A Sydney man has raised some eyebrows after a photo of him pushing a trolley down an affluent street completely overflowing with bags of recycling was captured by a local.
The man was spotted in the Northern Beaches while steering the trolley believed to be heroically laden with recyclable items in garbage bags.
The impressed neighbour shared the image with Sydney 2GB radio host Ben Fordham who relayed their astonishment on air on Friday morning.
"He's loaded on empty cans and he's pushing a trolley down my street," the message said. "He must be heading to a Return and Earn hub where you get 10 cents back per can. I've never seen anything like it."
Mr Fordham admitted he's never seen so many bags — counting at least nine — ostensibly being taken to a Return and Earn, labelling the man a clear "record breaker".
"How much money could he earn from this haul?" he wondered.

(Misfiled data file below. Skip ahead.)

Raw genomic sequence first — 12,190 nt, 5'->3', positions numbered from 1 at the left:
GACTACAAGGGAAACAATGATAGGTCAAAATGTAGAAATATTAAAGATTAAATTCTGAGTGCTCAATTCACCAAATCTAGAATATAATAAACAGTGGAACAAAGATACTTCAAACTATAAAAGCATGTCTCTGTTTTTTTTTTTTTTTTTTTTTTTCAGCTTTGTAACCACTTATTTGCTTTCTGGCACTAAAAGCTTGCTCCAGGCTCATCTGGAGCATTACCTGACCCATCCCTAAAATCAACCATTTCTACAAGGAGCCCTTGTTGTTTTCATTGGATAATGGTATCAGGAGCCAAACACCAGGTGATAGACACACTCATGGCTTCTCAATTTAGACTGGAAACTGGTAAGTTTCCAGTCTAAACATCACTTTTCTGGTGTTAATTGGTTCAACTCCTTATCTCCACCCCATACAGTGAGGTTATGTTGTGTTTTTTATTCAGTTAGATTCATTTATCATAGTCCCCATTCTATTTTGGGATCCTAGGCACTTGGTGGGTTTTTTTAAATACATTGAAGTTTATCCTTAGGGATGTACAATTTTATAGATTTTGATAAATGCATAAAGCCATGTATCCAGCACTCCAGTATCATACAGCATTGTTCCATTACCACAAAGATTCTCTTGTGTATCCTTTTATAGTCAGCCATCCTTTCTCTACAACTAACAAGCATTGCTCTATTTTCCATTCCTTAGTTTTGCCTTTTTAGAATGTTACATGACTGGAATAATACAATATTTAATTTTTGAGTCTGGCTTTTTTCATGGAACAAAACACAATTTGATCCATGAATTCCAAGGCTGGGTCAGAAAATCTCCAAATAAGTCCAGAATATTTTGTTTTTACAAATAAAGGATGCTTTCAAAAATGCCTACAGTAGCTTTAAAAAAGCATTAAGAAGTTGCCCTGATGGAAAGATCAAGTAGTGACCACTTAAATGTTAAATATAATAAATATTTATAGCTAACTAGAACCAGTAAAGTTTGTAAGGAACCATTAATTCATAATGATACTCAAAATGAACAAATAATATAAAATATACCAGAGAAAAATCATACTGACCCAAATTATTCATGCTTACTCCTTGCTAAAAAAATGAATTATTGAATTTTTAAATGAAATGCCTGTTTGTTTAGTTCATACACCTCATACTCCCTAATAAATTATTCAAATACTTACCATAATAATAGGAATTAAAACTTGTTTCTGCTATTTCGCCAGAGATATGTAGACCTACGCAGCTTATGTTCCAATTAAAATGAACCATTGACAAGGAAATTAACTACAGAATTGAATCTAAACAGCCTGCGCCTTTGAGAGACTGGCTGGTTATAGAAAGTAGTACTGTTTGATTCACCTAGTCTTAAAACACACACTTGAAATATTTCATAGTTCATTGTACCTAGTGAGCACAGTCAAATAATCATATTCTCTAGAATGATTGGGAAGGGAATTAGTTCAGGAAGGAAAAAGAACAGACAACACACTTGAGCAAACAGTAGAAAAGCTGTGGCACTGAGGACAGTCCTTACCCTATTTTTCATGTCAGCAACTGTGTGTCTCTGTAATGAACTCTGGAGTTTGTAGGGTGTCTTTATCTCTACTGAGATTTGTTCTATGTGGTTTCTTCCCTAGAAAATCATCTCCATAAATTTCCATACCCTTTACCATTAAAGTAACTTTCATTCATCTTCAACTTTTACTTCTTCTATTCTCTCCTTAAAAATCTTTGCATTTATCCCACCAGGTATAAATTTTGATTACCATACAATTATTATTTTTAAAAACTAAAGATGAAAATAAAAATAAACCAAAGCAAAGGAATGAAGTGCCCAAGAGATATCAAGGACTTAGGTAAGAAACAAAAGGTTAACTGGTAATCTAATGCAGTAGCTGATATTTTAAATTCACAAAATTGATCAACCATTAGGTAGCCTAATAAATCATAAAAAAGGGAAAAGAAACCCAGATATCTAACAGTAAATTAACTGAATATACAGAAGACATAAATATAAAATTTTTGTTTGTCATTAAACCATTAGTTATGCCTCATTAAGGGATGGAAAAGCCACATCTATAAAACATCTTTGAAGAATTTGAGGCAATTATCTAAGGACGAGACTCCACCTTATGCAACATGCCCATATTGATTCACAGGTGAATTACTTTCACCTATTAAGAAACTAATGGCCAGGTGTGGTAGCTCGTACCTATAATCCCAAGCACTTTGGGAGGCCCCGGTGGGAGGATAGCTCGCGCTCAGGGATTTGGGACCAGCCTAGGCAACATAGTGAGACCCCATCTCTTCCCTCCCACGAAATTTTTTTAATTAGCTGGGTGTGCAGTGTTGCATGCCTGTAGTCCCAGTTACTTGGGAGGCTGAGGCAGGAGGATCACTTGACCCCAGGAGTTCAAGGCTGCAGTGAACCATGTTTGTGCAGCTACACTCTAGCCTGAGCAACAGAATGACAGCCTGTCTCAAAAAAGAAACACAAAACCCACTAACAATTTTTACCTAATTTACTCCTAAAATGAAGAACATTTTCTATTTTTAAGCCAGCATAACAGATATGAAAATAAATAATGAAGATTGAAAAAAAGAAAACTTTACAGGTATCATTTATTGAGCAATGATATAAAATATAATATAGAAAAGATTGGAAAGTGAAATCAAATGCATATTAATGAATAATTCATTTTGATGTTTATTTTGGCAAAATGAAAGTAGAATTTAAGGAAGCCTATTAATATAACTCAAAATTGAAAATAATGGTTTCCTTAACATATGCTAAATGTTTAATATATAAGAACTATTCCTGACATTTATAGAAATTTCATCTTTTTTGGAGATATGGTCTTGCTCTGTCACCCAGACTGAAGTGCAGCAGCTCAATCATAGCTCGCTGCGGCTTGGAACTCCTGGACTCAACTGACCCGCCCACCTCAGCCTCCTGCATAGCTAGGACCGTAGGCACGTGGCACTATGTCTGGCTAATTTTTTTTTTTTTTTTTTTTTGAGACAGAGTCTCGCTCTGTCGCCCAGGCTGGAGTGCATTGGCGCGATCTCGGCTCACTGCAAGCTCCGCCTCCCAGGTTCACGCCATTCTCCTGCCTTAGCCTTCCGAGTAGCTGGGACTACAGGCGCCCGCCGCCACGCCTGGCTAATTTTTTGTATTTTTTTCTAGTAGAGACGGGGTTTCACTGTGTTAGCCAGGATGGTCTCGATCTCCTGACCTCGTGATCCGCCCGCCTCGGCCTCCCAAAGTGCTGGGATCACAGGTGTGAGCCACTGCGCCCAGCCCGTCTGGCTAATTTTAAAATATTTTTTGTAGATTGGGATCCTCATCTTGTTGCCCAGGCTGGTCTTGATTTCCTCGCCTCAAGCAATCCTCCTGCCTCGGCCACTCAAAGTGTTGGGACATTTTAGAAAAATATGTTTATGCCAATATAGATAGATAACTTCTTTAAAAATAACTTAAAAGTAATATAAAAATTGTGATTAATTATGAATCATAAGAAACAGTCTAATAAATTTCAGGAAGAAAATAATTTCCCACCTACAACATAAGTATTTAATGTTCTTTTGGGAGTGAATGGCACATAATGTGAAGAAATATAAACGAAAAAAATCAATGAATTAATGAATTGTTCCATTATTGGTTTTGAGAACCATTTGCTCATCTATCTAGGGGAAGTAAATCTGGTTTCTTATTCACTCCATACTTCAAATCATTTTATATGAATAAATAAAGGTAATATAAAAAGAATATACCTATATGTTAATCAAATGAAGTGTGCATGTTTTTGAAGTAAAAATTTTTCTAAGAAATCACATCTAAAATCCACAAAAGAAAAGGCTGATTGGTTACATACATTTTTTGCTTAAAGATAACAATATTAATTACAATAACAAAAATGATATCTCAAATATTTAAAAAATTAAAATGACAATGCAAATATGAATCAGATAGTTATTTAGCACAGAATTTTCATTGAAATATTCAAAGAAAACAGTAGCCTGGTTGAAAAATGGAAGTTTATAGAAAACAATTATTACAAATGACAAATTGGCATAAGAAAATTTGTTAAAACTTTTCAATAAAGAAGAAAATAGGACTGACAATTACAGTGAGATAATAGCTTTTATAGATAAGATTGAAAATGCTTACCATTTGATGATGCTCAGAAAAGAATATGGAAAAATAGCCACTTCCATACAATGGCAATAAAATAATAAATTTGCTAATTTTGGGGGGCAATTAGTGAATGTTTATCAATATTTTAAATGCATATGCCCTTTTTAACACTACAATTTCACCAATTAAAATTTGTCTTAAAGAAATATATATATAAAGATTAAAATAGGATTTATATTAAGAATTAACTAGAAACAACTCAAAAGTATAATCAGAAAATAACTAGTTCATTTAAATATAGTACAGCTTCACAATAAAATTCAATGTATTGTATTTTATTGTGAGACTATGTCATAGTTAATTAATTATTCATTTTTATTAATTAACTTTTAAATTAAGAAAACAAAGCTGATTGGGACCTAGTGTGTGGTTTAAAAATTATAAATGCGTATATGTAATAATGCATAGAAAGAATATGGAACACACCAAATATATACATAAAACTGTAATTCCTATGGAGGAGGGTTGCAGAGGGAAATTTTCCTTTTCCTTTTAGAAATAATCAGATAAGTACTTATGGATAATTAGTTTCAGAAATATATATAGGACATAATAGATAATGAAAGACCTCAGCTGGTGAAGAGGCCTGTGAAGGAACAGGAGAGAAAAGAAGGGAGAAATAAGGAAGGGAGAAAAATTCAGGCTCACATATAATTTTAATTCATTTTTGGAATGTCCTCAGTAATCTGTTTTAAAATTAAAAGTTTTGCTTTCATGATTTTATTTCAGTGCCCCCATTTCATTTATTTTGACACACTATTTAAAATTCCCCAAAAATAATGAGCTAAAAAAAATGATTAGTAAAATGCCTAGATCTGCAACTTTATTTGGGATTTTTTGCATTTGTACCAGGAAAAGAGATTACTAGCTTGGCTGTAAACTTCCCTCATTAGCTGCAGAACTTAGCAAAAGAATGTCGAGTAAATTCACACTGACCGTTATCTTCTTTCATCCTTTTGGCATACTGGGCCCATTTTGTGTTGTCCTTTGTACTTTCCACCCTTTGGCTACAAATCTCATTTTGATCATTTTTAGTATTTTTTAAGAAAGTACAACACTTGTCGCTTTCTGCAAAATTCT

What is Return and Earn?
The popular NSW recycling scheme first rolled out in 2017 and sees millions of recycling bottles, cans and cartons being returned, as a way to help the environment and also "put money back into the hands of the community".
With over 600 return locations in the state, people can get 10 cents for an empty 150-millilitre to 3-litre drink container — with a '10c refund' marking on the item being the best way to identify if it's eligible.
Some of the refund options include digital transfer, cash, donation or a redeemable retail voucher.
Sydney man spotlighted for recycling effort
While Mr Fordham highlighted that some people would not be happy with someone potentially rummaging through their bin, he mostly wished the man "good luck".
"I suppose yes it might be a little uncomfortable if you've got personal items in the bin but this is in the recycling and there wouldn't be any personal items in there apart from maybe evidence of what you're drinking?," he said on 2GB.
Others also took to praising the man. "Good for him! I don’t mind anyone taking cans and bottles out of my recycles bin as long as they don’t leave a mess on the ground," one person said on the program's Facebook page.
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